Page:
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I was so ill but then I was told that soon I’d paint flowers again...

Acclaimed Northern Ireland artist Nicola Russell tells why she was inspired to pick up her brushes once again after beating breast cancer. By Audrey Watson

Artist Nicola Russell's Belfast studio is filled with beautiful depictions of horses, flowers, landscapes and endangered birds, but one large floral canvas entitled Hot Tulip has particular significance for the highly-acclaimed painter, whose work is owned by the Queen and former US President Bill Clinton and admired all over the world.

It was the sight of these delicate yet vibrant flowers creating a riot of colour in her garden that encouraged the 45-year-old to pick up her brushes again after a debilitating battle with breast cancer.

“I was diagnosed in 2007 and underwent a mastectomy and reconstruction,” explains Nicola.

“Initially, I thought I would be able to continue painting as I recovered, but the subsequent treatment was so gruelling I had to stop.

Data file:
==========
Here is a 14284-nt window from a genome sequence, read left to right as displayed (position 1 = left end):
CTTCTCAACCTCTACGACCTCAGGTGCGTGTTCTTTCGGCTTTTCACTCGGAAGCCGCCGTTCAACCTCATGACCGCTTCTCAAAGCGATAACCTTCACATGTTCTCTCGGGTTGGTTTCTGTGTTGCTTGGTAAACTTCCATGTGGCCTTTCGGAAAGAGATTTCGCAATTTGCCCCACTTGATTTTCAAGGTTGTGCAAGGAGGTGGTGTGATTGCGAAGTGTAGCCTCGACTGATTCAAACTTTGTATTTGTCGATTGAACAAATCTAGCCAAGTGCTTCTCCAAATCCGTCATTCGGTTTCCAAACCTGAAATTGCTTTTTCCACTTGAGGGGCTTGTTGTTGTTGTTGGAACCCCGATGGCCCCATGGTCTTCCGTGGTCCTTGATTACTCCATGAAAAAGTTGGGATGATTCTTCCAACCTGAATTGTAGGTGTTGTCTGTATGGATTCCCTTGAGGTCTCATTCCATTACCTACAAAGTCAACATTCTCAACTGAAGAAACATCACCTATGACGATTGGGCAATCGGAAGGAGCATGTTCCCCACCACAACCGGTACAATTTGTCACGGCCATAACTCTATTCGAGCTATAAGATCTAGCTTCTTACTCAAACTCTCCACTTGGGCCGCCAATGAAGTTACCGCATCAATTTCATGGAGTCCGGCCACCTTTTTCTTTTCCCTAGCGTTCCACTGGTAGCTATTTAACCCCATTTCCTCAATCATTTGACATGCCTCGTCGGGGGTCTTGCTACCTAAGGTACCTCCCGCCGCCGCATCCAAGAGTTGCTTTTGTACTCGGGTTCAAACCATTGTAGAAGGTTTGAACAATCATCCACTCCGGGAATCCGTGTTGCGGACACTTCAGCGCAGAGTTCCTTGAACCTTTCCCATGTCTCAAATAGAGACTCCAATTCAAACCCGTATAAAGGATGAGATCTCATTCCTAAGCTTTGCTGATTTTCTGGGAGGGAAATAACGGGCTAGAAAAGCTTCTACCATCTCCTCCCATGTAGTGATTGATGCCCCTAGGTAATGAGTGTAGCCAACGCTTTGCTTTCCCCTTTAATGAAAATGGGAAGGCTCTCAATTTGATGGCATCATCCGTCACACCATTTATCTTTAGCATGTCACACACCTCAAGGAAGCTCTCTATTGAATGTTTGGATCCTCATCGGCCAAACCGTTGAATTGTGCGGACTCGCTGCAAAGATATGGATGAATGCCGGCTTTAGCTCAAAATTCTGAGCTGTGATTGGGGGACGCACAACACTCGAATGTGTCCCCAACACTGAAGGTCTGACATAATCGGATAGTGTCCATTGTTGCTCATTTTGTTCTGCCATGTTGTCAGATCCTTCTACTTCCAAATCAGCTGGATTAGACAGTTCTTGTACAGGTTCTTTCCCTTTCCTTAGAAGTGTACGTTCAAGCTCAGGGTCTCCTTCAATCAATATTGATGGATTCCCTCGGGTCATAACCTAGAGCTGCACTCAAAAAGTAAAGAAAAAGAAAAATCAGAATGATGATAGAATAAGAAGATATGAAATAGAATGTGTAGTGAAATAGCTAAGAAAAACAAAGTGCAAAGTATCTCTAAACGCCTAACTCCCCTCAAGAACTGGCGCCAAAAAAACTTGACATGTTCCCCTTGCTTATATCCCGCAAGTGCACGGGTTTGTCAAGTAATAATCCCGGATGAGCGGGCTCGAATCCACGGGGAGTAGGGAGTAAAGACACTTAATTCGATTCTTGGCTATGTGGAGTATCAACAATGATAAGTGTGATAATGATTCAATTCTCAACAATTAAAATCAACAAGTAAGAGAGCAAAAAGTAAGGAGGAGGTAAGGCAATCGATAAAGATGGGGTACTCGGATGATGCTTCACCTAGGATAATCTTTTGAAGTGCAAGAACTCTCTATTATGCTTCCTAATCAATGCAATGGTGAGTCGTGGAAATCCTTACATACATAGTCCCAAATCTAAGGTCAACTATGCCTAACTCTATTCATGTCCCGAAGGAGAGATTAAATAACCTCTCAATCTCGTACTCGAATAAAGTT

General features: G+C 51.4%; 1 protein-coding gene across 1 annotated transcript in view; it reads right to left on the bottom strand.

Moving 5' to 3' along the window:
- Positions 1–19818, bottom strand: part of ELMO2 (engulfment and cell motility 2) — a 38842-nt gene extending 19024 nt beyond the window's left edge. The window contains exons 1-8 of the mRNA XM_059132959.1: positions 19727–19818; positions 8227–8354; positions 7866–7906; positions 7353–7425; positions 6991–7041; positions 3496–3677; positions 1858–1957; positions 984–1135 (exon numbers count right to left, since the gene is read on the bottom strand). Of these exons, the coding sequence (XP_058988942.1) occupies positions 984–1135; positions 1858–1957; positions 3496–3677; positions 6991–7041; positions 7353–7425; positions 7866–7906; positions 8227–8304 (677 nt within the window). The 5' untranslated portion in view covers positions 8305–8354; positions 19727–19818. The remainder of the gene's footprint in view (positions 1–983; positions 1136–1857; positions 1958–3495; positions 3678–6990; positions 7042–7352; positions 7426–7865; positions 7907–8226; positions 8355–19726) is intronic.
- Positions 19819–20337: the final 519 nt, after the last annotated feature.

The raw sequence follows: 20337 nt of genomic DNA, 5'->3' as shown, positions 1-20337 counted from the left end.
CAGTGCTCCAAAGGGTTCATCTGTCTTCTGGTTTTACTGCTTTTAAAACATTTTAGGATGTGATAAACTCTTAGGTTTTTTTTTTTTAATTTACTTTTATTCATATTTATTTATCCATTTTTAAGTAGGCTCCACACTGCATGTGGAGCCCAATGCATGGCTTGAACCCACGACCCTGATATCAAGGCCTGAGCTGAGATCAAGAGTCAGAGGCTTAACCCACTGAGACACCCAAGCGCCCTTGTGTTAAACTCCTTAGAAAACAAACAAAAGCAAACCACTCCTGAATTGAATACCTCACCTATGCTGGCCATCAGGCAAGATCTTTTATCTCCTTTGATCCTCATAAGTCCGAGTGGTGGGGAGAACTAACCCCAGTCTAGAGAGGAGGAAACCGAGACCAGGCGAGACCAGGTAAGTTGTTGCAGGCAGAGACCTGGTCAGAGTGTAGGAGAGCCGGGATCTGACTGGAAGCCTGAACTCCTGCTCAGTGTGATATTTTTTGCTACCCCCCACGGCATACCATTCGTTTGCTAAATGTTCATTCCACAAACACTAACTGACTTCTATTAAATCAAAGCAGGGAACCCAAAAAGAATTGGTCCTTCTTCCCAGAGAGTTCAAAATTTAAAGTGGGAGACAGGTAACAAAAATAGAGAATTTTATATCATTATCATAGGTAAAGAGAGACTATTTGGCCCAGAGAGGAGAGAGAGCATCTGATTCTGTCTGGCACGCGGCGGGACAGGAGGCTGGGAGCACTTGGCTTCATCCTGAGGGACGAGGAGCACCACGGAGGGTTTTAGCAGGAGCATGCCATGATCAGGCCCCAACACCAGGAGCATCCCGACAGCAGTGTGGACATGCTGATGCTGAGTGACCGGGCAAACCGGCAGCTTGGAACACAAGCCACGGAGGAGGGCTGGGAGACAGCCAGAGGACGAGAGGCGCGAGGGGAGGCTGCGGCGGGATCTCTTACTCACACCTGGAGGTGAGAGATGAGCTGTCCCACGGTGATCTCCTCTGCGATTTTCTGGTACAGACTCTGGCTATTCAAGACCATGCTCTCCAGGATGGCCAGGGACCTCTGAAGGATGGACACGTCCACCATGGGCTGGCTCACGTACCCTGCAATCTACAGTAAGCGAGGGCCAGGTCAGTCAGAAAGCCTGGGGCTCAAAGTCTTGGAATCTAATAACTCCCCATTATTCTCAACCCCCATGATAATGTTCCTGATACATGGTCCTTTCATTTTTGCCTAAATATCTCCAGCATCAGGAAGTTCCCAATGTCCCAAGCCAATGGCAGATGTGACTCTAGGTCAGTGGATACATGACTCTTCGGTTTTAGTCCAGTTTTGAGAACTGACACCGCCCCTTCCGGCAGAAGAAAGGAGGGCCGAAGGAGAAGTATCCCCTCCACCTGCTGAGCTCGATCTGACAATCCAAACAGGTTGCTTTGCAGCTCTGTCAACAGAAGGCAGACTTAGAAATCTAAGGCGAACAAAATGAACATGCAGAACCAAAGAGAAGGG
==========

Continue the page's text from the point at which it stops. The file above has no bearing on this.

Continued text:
“Just before I started chemotherapy, my mother and I planted lots of bulbs. It was late autumn and mum said to me, ‘These flowers will be up in the spring and in the spring you will be well and able to paint them'.

“Over the following months when I was very ill, I watched from the window and, sure enough, stunning bright red and orange tulips appeared just as I began to feel better. They were so amazing, I had to paint them.”

Like anyone told they have a life-threatening illness, Nicola was shocked to the core by the diagnosis.

With a healthy lifestyle and no history of the disease in her family, the news that she had breast cancer sent her world into what she describes as a “helter skelter”.

“It was very shocking and quite difficult to come to terms with at first because things had been going really well for me and I had just held a successful exhibition in Dublin,” she says.

“My GP referred me to hospital because I had noticed some changes in my breast. Two hours later I was diagnosed and, within a week, I was having surgery.